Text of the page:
Of course, the festival deserves enormous credit for promoting pluralism and cross-cultural fellowship. It also highlights Fes’s role as a major outpost of Sufism, the mystical strain of Islam that arcs from South Asia through Turkey and all the way to Senegal. Music is often the first target of Islamist wrath, but when Fes’s own Aïssawa Sufi Brotherhood led a nighttime procession through the courtyard at Dar Tazi, men and women swayed and jumped together in a circle, to rollicking drums and wailing double-reed horns. Tartit, a superb Mali-based unit that played the Batha Museum, featured covered men and uncovered women, as is customary for the Tuareg (or, more accurately, Tamasheq) people. The women played hand drums, ululated and often stepped to the front for alluring dances. Here were faces of Islam hardly ever seen by most Westerners.
This year’s program also featured American opera legend Jessye Norman in an evening of sacred song; traditional Vietnamese music by vocalist Huong Thanh; Indian Bhakti chanting from Madhup Mudgal; a gospel/qawwali collaboration involving Craig Adams and the Voices of New Orleans, with Pakistani master Faiz Ali Faiz, and a heart-stopping free concert at nearby Bab Boujloud by Nass El Ghiwane, local stars whose stirring mix of Gnawa music and raw groove brought out everyone from small children to old women. Teens and 20-somethings sang every Arabic lyric and threw each other in the air.
To hear the sparsely orchestrated Jewish themes of La Roza Enflorese in this context was all the more remarkable. The group’s members — Edith Saint-Mard on vocal, Bernard Mouton on flûtes à bec, Thomas Baeté on viola da gamba and medieval fiddle, Jan Van Outryve on lute and vihuela, and Vincent Libert on percussion — came to this material via backgrounds in early music performance. Their third and latest CD, “Sekretos de Mi Alma: Kantes Djudeo Espanyoles” (Pavane), is a curious hybrid, grounded in Western classical tradition but evocative of the East in its winding scalar vocabulary and taut, syncopated percussion.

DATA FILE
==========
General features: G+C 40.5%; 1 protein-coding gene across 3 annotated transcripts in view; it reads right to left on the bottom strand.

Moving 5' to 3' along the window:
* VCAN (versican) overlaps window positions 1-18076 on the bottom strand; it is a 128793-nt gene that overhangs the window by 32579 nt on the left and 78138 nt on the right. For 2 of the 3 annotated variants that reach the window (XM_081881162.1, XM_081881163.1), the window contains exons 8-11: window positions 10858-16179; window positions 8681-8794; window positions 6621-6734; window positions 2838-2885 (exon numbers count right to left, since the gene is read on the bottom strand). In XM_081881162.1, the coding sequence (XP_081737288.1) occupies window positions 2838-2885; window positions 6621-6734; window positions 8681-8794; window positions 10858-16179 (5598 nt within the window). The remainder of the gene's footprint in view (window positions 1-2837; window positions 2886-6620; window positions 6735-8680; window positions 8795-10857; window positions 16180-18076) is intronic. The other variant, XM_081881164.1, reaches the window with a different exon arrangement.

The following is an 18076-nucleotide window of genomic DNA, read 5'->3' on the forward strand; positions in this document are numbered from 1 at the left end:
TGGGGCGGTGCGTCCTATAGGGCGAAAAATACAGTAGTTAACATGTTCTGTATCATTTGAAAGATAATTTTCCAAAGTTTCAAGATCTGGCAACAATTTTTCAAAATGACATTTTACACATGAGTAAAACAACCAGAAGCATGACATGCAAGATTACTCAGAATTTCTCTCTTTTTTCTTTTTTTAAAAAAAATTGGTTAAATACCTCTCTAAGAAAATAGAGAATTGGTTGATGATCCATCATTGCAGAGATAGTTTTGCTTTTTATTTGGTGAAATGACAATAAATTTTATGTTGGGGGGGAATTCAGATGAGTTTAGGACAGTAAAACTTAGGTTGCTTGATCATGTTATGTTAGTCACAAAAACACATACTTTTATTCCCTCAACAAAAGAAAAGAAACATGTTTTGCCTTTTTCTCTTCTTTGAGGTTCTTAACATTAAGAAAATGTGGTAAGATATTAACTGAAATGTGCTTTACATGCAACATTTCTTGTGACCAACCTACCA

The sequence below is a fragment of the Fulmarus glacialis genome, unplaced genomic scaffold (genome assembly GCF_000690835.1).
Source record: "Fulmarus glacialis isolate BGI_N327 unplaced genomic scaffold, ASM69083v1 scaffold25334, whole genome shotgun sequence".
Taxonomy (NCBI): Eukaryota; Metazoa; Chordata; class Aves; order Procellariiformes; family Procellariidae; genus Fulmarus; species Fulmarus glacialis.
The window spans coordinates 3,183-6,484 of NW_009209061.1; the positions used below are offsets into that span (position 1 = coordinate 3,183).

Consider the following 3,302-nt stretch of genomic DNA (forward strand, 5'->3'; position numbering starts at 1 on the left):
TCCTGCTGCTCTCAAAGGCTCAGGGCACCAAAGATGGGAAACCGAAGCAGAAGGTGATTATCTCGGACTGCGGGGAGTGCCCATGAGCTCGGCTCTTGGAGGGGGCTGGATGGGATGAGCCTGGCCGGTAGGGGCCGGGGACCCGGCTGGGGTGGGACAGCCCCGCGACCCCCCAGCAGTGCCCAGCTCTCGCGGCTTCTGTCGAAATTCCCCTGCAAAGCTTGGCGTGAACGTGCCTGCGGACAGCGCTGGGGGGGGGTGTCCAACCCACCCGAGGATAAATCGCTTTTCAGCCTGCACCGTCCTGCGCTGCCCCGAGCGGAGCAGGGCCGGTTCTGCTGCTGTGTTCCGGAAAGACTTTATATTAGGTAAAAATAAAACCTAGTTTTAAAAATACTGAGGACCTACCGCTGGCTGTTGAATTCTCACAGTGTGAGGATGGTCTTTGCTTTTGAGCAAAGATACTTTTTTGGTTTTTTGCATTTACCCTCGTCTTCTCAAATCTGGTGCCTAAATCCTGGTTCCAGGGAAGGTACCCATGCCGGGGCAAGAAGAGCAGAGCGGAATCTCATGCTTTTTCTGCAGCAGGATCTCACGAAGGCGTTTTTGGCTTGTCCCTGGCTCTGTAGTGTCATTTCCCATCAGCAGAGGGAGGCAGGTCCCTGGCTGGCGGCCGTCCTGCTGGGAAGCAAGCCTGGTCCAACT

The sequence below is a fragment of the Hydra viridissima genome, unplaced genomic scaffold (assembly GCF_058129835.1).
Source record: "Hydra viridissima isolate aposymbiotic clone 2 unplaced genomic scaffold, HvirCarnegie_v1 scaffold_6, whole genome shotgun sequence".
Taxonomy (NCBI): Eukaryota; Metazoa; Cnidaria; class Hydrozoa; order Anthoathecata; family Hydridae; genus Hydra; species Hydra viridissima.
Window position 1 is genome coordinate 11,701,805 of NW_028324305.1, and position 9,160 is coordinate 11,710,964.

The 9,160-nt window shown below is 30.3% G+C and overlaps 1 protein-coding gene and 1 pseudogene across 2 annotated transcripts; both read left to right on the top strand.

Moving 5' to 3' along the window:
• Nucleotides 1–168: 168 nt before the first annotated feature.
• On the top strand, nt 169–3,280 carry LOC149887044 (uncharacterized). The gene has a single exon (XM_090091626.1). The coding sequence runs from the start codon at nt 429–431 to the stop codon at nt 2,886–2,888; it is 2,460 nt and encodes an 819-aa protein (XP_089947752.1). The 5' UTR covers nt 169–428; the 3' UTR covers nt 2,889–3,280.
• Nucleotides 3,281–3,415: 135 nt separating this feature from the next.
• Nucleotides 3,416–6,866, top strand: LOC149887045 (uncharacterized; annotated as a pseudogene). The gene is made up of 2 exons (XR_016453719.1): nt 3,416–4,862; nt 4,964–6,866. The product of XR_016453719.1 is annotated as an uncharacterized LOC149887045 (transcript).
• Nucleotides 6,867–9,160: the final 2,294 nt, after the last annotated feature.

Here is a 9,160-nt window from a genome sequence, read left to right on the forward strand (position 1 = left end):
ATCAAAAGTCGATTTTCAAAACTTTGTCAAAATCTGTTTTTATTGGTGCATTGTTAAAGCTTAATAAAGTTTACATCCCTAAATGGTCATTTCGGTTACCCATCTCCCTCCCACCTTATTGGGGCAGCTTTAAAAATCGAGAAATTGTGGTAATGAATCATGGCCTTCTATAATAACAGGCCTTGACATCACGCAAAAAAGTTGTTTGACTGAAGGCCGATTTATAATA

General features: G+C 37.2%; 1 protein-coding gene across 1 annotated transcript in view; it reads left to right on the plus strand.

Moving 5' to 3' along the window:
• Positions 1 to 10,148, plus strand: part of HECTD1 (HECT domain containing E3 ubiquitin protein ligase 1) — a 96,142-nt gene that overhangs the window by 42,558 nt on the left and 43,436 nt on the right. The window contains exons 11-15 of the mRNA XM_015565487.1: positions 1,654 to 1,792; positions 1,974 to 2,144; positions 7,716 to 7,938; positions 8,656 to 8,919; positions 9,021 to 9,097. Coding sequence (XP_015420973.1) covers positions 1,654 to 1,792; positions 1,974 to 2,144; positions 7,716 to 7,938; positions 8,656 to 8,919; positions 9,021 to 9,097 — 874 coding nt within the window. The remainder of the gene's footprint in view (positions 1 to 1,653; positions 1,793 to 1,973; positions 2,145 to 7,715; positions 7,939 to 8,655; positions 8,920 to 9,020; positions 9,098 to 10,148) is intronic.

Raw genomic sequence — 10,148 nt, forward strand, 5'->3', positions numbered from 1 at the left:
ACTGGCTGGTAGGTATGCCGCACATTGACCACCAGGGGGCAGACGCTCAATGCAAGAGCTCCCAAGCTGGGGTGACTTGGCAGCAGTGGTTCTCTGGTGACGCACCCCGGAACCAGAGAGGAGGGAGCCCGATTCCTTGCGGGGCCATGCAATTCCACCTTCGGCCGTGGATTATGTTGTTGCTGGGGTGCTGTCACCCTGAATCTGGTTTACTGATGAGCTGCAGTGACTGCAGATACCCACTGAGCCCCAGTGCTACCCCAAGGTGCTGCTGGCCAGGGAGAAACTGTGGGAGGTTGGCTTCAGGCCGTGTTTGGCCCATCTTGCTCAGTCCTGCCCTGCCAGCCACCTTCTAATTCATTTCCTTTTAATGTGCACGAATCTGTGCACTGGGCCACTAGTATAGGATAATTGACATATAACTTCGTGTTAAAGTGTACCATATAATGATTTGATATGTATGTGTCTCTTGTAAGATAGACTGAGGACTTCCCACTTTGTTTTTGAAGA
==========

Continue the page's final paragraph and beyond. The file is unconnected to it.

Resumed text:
Like other exiled peoples, the Jews fashioned a portable musical repertoire, infusing it with sounds from other regions and cultures, including Morocco’s. “The melodies and text are all that’s left,” remarked Outryve, and yet La Roza Enflorese isn’t merely in the business of preservation. Since these monodic songs come from oral tradition and lack written instrumental parts, the project virtually requires creative license. Saint-Mard sings in a clear, mellow, largely unornamented style while the group plays treatments that are essentially original, leaving space for improvisation, as well. “It’s not a historical performance,” Outryve insisted, and thus the use of period instruments can be deceiving. By remaking the source material in their own way, these musicians prove a point about not only the longevity but also the adaptability of ancient Jewish music. And that’s the soundest historical approach of all.
David R. Adler writes about music, culture and politics for numerous publications.